Chris Cosentino and the Dangers of Being a TV Chef (VIDEO)
The fourth annual MAD symposium took place at the end of August in Copenhagen, and as usual many talks are being released to the public in the weeks after the symposium. This morning, a video was released titled "Be Careful What You Wish For," and features Chris Cosentino talking about the darker side of food television.
It's an important talk, and highlights very clearly the pitfalls of moving out of the kitchen and onto a TV set. Cosentino tells his story with amazing honesty, recounting the damage his life as a television celebrity did to his business, his health and his self esteem. And it brings to light a fascinating contradiction: the fact that cooking's new celebrity status might be hurting the chefs it lionizes.
It's a topic I've thought about a lot. In my review of Girasol, I talk about the "Top Chef curse," in which television chefs have a hard time finding their footing post-TV. It's an odd thing to be suddenly famous, to be tied to a TV contract, and yet to still have to operate in the real restaurant world. I know a number of chefs who have been on the show and haven't been able to find their place in actual kitchens since.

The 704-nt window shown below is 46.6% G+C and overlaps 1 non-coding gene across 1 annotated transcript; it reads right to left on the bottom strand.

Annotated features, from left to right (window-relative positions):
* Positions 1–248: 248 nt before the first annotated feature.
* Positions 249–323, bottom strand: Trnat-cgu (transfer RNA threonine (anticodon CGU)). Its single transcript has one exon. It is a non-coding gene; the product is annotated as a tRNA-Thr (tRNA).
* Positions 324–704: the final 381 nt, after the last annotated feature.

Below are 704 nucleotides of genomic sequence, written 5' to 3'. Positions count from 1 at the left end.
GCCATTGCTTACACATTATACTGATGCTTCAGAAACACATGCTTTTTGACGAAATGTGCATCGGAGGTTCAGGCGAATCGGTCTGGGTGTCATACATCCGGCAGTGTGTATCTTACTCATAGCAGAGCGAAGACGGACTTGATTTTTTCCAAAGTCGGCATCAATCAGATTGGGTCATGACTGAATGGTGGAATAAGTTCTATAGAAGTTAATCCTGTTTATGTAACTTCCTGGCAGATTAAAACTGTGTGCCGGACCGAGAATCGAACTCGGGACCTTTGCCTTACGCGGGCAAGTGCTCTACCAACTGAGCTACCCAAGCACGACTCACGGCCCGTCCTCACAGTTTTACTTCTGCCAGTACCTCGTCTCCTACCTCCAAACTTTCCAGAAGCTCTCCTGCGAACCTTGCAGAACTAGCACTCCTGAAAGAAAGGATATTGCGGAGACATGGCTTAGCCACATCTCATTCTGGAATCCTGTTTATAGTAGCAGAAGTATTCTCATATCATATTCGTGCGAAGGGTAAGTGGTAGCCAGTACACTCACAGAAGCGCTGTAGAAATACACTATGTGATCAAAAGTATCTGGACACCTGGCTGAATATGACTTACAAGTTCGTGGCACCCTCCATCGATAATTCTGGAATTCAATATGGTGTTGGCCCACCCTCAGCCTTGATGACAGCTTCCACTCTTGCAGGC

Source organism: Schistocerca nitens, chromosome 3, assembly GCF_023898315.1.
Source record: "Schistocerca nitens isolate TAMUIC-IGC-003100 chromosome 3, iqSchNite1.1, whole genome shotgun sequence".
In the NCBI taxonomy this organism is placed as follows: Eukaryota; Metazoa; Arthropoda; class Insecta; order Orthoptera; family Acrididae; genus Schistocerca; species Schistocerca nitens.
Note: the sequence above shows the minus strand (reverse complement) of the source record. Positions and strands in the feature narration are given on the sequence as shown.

I also wonder if the current lack of good line cooks is partly because many young chefs are more focused on getting on television than they are on putting in the time under the tutelage of a more experienced mentor. Beyond that, there's a worry among the old guard that TV lust is bringing the wrong sort of person to the cooking world. Rather than passionate cooks who know they're signing up for a hard life, young chefs often think of the kitchen as a way to celebrity.
Cosentino has a story to tell that might give even those celebrity-seekers pause. The contractual obligations of television turned him into someone he didn't like, and he had no way out. He also dispels the notion that being on TV will earn you a ton of money. Unless you're talking about Rachael Ray, the chefs you see on TV are probably earning a lot less than you think they are.
You can watch the entire 25-minute talk from Cosentino below. It's well worth your time.
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